Date of this Version
Behaviour and Management of European Ungulates, 2015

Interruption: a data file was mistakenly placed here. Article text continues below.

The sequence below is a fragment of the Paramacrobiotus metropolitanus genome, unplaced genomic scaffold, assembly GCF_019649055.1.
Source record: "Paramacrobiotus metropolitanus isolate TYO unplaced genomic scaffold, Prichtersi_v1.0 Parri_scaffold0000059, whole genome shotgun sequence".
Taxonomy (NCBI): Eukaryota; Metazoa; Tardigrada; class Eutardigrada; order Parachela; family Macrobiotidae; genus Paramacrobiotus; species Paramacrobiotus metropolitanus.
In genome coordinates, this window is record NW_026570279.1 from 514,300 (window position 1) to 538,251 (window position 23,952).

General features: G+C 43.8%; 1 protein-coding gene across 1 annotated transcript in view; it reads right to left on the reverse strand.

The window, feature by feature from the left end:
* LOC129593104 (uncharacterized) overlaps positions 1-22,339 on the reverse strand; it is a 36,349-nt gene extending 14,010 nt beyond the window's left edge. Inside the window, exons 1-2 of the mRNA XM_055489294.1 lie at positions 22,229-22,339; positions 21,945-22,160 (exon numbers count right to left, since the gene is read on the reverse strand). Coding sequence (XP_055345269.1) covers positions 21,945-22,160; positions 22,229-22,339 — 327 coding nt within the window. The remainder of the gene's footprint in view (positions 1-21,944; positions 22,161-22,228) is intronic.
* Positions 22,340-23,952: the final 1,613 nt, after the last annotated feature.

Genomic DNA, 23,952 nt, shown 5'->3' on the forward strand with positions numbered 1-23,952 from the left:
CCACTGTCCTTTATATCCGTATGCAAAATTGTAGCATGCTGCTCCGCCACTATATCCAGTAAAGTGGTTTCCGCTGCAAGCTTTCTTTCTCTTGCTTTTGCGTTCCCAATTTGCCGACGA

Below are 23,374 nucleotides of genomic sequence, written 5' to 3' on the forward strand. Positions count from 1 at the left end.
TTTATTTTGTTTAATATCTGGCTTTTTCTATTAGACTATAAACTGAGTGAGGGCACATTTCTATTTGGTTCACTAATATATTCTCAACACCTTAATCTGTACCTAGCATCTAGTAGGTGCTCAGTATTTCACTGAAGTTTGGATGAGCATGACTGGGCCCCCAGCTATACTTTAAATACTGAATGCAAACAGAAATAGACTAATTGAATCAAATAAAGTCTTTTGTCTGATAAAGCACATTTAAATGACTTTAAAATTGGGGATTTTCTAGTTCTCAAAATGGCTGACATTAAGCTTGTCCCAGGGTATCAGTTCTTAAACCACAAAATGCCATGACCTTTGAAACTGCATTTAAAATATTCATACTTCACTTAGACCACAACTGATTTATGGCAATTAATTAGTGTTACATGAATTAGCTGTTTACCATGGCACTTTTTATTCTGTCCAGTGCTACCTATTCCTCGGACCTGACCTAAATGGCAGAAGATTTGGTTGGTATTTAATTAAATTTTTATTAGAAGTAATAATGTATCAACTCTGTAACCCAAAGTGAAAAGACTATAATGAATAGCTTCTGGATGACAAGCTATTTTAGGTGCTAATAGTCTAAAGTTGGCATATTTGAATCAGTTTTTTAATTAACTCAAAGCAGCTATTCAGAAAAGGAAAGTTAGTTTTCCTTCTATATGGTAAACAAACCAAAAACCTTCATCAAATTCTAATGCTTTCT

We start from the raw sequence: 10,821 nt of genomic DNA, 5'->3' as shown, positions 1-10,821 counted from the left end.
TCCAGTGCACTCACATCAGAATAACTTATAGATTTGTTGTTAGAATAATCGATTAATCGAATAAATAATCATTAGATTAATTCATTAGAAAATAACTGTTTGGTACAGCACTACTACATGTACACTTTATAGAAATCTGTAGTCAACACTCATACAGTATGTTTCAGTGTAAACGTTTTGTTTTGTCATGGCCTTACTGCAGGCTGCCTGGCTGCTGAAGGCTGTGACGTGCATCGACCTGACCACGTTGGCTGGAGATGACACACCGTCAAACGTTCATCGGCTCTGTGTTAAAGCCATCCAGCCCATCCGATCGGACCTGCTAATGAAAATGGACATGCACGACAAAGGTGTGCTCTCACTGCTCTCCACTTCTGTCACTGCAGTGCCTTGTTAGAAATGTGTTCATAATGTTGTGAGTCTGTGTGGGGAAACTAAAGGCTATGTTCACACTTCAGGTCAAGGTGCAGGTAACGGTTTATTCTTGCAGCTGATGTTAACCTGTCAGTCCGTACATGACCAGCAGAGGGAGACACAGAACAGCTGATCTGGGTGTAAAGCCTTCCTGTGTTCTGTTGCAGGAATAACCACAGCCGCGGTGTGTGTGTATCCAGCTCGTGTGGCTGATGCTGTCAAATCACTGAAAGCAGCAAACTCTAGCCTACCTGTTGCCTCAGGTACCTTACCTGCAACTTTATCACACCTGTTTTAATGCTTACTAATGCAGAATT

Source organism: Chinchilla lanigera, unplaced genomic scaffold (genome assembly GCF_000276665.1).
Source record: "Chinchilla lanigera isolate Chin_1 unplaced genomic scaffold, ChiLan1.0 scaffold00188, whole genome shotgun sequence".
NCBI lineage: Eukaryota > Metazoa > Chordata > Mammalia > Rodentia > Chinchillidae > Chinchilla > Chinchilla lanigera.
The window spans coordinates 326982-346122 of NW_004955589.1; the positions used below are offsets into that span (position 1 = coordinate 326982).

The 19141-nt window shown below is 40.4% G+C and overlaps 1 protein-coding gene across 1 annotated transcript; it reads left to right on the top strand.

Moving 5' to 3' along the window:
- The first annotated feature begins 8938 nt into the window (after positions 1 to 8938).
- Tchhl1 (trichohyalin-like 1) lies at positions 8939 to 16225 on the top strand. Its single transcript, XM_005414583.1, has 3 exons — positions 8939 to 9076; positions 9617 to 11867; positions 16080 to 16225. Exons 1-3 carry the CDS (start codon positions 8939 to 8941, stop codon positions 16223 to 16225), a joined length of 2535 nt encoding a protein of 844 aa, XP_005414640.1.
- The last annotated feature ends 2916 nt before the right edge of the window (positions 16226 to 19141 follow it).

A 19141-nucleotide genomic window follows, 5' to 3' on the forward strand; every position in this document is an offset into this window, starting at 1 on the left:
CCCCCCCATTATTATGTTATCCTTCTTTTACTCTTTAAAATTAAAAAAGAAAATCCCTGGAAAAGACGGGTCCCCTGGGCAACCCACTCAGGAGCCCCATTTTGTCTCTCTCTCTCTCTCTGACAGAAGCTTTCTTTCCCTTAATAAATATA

Impacts of overabundant ungulate populations on human activities and conservation include crop and forestry losses, collisions with vehicles, disease transmission, nuisance behaviour, damage to infrastructures, predation on livestock and native species, and reduction of biodiversity in plant and animal communities (e.g. Curtis et ai., 2002; Massei et al., 2011; Reimoser and Putman, 2011; Ferroglio et ai., 2011; Langbein et al., 2011). Current trends in human population growth and landscape development indicate that human-ungulate conflicts in Europe, as well as in the United States, are likely to increase in parallel with increased expansion in numbers and range of many of these species (Rutberg and Naugle, 2008; Brainerd and Kaltenborn, 2010; Gionfriddo et aI., 2011 a). Many of these conflicts have been traditionally managed by lethal methods. However, current trends in distribution and numbers of wild boar, feral pigs and deer in Europe and in the United States (e.g. Saez-Royuela and Telleria, 1986; Waithman et ai., 1999; Ward, 2005; Apollonio et al., 2010) suggest that recreational hlllting is not sufficient to control ungulate densities. In addition, ethical considerations regarding humane treatment of animals are increasingly shaping public attitudes about what are considered acceptable methods of mitigating human-wildlife conflicts, and lethal control is often opposed (Beringer et al., 2002; Wilson, 2003; Barfield et al., 2006; McShea, 2012). Public antipathy towards lethal methods increasingly constrains the options available for ungulate management, particularly in urban and suburban areas and in protected areas where culling is often opposed on ethical, legal or safety grounds (Kirkpatrick et al., 2011; Boulanger et al., 2012; Rutberg et al., 2013). Consequently, interest in non-lethal methods, such as translocation or fertility control, has increased (Fagerstone et ai., 2010).